Sony RX10: A Very Cool Camera

I had the pleasure of borrowing the Sony RX10 camera from Kayla Lindquist at Sony Artisans of Imagery recently, and in this blog I’ll show you some images and review my experiences with it.

I used the RX10 at the Houston Livestock Show and Rodeo, especially the Carnival, in March:

Close Up, Carnival Horse. Sony RX10, ISO 640, Builtin Flash, f5.6 at 1/125

Close Up, Carnival Horse. Sony RX10, ISO 640, Built in Flash, f5.6 at 1/125

The camera and its built in flash were perfect for all of this, I used Manual Focus, Auto Focus and DFM, Manual Exposure and Aperture Priority, all with pleasing results. The viewfinder worked well for me in all lighting situations, I was at the Rodeo from daylight to night, inside and out. I have pretty lousy eyes so that’s saying alot.

I shot closeups of individual Carousel horses as well as overviews of the carousel in motion using Manual and Autofocus, the RX10’s quick Autofocus in poor lighting really impressed me.

Its probably hard to tell from a JPEG but the RAW images are pretty great, clear and sharp and brilliant. See the second moving carousel image below.

This camera has a Zeiss lens with a constant aperture of f2.8 throughout the zoom range of 35mm equivalent 24mm-200mm , and basically it weights and costs less than the lens on its own. Its a Sony 1″ sensor, if the sensor were any larger the thing would be a monster and not the very adept travel companion it is.  It also is pretty amazing for video, but unfortunately I didn’t shoot any-still         the Luddite its hard to believe I even trusted the auto features at all-but I did, and it responded beautifully. Sony and Zeiss are a pretty fine team, since Zeiss has been battling Leica since the microscope days you have to give a lot of credit to that lens. Gibson or Fender? Sorta the same thing!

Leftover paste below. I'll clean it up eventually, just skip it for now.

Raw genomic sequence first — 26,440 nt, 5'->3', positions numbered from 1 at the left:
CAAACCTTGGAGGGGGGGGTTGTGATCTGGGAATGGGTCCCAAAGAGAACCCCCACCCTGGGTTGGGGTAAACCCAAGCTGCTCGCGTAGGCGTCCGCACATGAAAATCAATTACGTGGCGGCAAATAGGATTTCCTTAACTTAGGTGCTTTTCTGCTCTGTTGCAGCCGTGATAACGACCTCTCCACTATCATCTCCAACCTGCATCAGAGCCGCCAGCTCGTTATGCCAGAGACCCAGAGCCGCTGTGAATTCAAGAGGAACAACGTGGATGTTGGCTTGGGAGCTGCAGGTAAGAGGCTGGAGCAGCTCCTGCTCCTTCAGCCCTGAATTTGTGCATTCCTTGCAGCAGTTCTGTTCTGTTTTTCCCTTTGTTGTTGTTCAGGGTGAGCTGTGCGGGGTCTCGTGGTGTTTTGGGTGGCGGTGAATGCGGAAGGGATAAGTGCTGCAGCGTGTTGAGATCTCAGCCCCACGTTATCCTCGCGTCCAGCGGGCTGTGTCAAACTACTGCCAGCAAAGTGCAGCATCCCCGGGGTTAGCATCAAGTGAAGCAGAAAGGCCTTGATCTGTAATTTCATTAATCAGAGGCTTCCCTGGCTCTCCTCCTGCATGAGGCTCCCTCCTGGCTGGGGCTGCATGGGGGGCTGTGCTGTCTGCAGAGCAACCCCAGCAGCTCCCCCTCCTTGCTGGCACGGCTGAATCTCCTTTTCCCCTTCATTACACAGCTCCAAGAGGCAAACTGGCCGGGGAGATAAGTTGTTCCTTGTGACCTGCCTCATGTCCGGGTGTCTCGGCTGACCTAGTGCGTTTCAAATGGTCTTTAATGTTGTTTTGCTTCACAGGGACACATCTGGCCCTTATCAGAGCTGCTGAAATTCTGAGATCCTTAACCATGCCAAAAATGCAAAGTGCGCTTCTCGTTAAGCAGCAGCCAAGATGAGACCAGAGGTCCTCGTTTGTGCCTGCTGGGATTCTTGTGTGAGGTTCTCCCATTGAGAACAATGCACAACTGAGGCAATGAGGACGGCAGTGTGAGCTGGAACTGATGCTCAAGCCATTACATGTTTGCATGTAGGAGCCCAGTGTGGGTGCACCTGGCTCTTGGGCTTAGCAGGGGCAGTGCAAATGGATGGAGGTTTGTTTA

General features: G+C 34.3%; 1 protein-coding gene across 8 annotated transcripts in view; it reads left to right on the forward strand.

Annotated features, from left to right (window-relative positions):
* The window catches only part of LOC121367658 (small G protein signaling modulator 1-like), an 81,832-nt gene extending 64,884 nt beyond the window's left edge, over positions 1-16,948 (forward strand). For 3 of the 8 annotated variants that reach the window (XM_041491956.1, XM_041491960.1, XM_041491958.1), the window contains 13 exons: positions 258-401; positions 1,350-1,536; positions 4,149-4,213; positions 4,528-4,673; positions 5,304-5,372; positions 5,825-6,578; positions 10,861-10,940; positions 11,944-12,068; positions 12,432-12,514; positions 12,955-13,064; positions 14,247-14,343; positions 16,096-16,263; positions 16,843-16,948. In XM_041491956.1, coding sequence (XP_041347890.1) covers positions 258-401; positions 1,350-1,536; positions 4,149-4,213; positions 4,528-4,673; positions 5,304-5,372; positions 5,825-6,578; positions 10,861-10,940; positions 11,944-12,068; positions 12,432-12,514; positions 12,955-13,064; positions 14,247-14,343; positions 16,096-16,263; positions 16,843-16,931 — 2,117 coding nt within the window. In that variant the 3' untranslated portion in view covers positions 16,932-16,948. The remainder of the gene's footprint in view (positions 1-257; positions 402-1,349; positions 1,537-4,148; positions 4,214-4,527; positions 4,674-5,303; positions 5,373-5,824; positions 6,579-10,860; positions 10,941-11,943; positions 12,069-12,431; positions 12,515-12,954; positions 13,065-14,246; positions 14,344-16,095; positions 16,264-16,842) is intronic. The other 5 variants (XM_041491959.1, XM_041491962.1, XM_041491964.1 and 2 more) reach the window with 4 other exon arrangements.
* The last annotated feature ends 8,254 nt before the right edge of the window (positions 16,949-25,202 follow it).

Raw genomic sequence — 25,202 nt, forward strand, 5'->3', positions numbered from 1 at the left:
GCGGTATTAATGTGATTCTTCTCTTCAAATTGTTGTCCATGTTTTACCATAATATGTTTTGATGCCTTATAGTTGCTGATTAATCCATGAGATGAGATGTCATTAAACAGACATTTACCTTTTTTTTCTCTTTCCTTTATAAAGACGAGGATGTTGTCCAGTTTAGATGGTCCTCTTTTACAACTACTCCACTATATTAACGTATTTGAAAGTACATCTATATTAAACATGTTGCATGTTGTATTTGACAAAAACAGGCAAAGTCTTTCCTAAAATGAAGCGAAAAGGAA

The third image is a live shot of the extraordinarily talented singer, guitarist and songwriter Ian Moore at the Continental Club in Houston.  I had a little trouble here trying to manual focus but it was right before new glasses: mea culpa.

This is a very sophisticated camera, you can see in it in all of the menu options among other small but not inconsequential  things such as the ISO choices: more to choose. Wow, 320, 500 and 640 ISO-thank you Sony. No big gaps as in the NEX-7, which I own and really like but c’mon. Zebra for video, Wifi and much more.

Next up an image of Azaleas: nice close focusing, too. Yes I intensified the color in Lightroom 5. But this IS Zeiss glass with T* coating so not too much.

With the band  image,  I have some criticism. The RX10 supposedly has a universal hot shoe, but I tried several Sunpack and Vivitar flashes and much to my disappointment, not one of them worked on the camera. I guess Sony wants us to use proprietary accessories only? The small built in flash struggled here, and unfortunately my shots show it. However with the proper flash I’m sure they would have been more than up to my standards. BTW the band pictured, Los Lonely Boys, rocks!

To sum things up, as a Pro I would buy this camera as a travel tool, video camera, and great backup to an interchangeable lens Sony with a full frame sensor, and I would recommend it to an enthusiast or amateur as a main camera. The many menu settings make it an easy camera to learn photography from, too. Its high quality and versatility more than justify the price. And if you see the price of the new mirrorless Leica, this camera is a real bargain. I had a blast with the RX10, and hated giving it back. Please see more of my images at



Sony RX10, 100mm, ISO 640 f3.5 at 1/40

Sony RX10, 100mm, ISO 640 f3.5 at 1/40

Sony RX10, 81mm, ISO 250, f2.8 at 1/80

Sony RX10, 81mm, ISO 250, f2.8 at 1/80

Sony RX10, 50mm, ISO500, f8 at 1/4

Sony RX10, 50mm, ISO500, f8 at 1/4

RX10 at 24mm, ISO 640, f5.6 at 1/25

RX10 at 24mm, ISO 640, f5.6 at 1/25


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